Violence against women and HIV

Intimate partner violence in relationships prevent a woman’s ability to negotiate condom use and protect herself resulting in transmission of HIV. Early marriages greatly contribute to most of these cases.

Cultural practices that encourage early marriages affect the girl child’s ability to attain her full potential whether in education or in a social setup.

Girls married at an early stage are most likely to be beaten or threatened by their husbands than girls who marry later because they are not able to ascertain their wishes, such as whether to practice safer sex or follow their partners demands.

Poverty increases vulnerability to HIV since poor women are financially dependent on men leading to unplanned early marriages. Having sex in exchange material or financial support increases the risks of HIV transmission since one man can be financially supporting multiple partners. Getting into relationships with older men for the promise of money or gifts expose young women to unsafe sex and risk of sexually transmitted infections.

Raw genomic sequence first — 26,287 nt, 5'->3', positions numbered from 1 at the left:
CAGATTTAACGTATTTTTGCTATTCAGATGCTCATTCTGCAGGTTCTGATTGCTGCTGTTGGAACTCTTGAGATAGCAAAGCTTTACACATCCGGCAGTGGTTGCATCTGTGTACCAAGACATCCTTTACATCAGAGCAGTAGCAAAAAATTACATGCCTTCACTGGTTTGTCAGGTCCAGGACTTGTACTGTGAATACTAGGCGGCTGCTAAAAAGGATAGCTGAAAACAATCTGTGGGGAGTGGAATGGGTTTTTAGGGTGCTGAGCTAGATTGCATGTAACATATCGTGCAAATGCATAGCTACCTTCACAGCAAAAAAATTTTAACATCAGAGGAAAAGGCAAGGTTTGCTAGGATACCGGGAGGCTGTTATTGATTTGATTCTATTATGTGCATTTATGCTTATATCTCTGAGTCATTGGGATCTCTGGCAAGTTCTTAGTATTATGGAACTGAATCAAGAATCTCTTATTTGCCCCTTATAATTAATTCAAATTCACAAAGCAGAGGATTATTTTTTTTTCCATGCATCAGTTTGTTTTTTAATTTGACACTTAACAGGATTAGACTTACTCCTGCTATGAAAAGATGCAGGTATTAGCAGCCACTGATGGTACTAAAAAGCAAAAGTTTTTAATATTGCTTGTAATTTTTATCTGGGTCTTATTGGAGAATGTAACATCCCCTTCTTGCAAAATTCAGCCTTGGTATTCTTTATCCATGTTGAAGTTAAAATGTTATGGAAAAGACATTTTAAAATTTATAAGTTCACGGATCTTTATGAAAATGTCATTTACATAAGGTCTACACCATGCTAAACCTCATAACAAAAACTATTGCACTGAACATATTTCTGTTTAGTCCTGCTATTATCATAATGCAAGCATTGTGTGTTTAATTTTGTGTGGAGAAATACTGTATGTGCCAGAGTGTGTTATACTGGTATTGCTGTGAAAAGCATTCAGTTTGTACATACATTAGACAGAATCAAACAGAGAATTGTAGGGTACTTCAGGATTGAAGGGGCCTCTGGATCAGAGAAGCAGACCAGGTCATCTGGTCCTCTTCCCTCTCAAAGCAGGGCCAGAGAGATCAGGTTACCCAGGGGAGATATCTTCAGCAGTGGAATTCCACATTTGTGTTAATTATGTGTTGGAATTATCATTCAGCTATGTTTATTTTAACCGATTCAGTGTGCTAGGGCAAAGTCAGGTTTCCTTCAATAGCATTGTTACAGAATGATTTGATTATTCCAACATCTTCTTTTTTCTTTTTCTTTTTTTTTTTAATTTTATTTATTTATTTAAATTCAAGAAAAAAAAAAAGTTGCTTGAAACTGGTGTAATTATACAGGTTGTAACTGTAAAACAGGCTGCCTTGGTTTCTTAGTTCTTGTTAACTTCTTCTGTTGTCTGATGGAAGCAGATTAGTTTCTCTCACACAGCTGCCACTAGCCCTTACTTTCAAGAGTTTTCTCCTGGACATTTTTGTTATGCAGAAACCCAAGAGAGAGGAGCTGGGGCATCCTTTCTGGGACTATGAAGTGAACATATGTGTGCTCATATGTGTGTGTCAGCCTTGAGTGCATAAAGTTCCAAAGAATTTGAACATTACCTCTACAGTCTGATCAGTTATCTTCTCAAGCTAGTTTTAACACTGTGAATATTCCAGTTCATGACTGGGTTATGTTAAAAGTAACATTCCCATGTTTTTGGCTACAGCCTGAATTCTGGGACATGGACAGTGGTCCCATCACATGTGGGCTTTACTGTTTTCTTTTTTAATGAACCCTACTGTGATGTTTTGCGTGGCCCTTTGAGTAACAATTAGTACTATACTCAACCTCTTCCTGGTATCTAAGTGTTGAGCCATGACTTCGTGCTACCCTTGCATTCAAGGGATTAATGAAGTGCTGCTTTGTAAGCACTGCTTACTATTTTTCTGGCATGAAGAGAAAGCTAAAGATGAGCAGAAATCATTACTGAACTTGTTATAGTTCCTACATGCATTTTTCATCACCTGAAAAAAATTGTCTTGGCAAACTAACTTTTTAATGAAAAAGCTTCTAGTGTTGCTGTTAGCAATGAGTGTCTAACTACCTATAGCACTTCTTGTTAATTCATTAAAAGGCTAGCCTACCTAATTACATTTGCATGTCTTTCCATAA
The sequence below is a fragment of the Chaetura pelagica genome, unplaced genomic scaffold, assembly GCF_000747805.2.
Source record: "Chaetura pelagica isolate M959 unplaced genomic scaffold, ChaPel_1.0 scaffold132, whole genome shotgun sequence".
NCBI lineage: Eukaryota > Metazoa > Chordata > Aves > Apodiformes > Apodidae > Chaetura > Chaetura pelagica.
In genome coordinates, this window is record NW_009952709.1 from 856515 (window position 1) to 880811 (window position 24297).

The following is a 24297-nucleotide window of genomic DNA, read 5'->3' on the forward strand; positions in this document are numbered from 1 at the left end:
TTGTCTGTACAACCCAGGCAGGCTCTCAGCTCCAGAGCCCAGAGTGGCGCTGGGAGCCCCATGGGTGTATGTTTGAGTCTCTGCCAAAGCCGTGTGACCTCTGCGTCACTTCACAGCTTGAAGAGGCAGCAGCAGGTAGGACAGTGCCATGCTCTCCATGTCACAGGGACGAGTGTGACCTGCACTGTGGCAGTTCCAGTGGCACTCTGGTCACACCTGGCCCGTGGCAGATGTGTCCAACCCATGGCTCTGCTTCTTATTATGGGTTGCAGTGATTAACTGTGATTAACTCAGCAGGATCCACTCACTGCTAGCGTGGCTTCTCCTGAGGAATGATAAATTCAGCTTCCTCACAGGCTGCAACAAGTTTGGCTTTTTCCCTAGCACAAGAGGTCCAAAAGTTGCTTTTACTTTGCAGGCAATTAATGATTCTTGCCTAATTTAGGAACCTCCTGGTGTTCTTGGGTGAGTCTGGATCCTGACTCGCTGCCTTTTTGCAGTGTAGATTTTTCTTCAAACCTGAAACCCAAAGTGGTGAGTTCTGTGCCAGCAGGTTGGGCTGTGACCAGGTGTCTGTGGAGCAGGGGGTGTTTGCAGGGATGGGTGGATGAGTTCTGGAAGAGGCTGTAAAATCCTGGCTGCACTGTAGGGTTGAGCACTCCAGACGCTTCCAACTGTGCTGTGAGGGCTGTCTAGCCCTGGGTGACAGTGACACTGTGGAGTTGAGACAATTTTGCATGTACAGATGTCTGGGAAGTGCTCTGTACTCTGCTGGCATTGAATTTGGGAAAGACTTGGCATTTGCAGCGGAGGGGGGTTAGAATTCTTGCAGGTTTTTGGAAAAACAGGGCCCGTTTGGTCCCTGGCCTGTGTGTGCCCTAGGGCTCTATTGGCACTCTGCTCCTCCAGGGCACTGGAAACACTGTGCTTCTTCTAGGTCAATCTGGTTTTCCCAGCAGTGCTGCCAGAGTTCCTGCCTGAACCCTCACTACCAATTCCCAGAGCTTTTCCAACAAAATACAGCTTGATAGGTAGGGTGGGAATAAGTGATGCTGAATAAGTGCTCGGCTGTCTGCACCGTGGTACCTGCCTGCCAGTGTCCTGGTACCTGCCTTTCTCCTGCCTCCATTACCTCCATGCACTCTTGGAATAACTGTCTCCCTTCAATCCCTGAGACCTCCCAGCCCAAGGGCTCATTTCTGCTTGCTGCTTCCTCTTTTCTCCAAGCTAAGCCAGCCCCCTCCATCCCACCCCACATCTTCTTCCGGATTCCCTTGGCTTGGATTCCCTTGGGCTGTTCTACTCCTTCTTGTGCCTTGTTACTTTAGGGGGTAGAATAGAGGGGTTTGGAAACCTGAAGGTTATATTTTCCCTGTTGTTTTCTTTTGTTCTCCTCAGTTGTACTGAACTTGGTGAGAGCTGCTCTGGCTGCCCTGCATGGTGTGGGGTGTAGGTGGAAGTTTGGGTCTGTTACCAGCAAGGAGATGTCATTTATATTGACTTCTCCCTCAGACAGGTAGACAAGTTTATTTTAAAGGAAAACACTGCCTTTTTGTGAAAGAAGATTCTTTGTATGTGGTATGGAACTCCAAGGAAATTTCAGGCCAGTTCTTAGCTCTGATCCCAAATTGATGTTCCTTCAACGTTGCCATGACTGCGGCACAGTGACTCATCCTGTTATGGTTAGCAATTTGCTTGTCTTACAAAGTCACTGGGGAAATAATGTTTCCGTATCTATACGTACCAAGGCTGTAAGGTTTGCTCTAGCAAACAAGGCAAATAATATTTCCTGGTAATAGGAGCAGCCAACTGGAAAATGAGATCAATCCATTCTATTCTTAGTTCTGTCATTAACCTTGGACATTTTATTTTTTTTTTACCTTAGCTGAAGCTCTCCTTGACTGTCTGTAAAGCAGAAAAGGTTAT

Women empowerment through education is also fundamental to preventing gender-based violence or forced-sex situations. Creating awareness on gender equality at a community level is very necessary to educate people on the health effects of forced and unsafe sex.

Mass media can use programs such as audience participation programs to discuss factors related to sexuality, family violence, rape, and HIV/AIDS in order to create a positive impact on knowledge and attitudes.

There is a need to significantly increase efforts of curbing social injustices and violence against women by taking steps to address this violence and as a result improve women’s health and quality of life.

Protect your loved ones and stay safe! Call 1190/21094 to report Gender Based Violence cases